International organizations and major aid donors have increasingly become more involved in the efforts to reform the security and justice institutions in developing countries over the past 20 years. This SSR Issue Paper focuses on the size of external support for SSR activities, showing that agencies often discuss the effectiveness of SSR programming without the benefit of a comprehensive system for tracking SSR assistance. It examines the information that is often used to demonstrate how international support for SSR has increased — and discusses why such data is both incomplete and faulty given the context of how it is collected.

The paper suggests that using data from the Organisation for Economic Co-operation and Development (OECD) alone does not capture a true picture of the patterns of overall SSR expenditure — it needs to be supplemented with data that includes contributions to projects that are not deemed “developmental” by the OECD. Although not all SSR assistance should be considered development assistance, including all SSR contributions is important in order to obtain an accurate representation of the donations made to SSR programs, enabling the evaluation of the policy effectiveness, efficiency and sustainability of these reform efforts across countries.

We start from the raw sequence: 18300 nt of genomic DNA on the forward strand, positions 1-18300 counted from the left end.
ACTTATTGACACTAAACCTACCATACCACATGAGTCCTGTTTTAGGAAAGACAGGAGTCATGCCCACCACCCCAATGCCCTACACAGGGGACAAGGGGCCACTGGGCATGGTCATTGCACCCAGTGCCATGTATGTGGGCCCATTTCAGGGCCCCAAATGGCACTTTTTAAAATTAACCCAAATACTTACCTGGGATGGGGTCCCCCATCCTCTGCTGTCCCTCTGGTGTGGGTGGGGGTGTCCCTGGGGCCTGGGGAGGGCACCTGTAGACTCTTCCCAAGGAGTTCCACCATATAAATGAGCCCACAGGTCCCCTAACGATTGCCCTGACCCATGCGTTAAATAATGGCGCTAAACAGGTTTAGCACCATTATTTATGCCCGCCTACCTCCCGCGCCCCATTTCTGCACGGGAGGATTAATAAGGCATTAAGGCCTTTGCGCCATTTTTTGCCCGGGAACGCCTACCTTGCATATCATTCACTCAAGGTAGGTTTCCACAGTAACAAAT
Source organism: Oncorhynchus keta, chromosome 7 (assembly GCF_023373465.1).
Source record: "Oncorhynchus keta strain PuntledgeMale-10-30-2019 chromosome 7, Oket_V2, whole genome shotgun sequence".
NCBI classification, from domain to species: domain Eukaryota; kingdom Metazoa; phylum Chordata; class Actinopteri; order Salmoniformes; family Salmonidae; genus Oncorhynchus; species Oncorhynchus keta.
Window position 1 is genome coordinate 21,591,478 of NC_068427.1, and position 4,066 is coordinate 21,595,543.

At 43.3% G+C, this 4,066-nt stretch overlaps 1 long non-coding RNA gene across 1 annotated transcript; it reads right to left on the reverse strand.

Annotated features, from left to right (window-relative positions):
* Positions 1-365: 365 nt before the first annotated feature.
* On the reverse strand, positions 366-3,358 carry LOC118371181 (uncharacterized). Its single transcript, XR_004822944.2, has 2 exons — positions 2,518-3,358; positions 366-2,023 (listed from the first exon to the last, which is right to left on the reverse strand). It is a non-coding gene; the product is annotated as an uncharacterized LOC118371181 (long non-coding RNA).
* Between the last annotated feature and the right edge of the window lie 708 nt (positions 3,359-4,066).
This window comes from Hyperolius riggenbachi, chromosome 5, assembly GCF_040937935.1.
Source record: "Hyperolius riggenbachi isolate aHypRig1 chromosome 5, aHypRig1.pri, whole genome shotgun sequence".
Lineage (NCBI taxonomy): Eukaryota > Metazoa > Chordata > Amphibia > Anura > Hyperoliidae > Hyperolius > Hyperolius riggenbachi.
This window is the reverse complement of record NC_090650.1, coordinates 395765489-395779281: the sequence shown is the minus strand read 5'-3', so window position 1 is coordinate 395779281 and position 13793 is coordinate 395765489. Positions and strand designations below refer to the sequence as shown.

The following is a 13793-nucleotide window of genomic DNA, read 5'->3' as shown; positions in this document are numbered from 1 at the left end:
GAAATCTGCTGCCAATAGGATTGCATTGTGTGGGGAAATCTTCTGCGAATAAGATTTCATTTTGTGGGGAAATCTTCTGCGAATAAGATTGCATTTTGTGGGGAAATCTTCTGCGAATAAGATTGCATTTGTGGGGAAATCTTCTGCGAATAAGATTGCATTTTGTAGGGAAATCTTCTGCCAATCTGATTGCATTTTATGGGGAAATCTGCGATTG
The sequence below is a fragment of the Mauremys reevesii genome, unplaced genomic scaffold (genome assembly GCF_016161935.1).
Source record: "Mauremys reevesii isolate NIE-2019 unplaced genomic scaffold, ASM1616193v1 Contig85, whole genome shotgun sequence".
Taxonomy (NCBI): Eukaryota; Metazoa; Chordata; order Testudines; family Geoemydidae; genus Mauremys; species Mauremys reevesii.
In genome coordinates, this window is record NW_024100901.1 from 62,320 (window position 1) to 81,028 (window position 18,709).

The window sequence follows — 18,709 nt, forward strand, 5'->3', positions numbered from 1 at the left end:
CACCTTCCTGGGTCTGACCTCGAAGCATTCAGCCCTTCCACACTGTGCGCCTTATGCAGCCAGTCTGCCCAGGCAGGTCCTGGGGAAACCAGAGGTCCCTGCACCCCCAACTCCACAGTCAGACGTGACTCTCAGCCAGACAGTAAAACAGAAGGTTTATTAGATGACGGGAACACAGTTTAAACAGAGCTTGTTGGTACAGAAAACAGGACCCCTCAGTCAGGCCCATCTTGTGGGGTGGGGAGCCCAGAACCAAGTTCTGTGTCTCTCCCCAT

Authored by prominent practitioners in the field, policy makers, academics and informed observers, the SSR Issue Papers series combines analysis of current problems and challenges, and examines thematic and geographic topics relating to the most pressing SSR issues.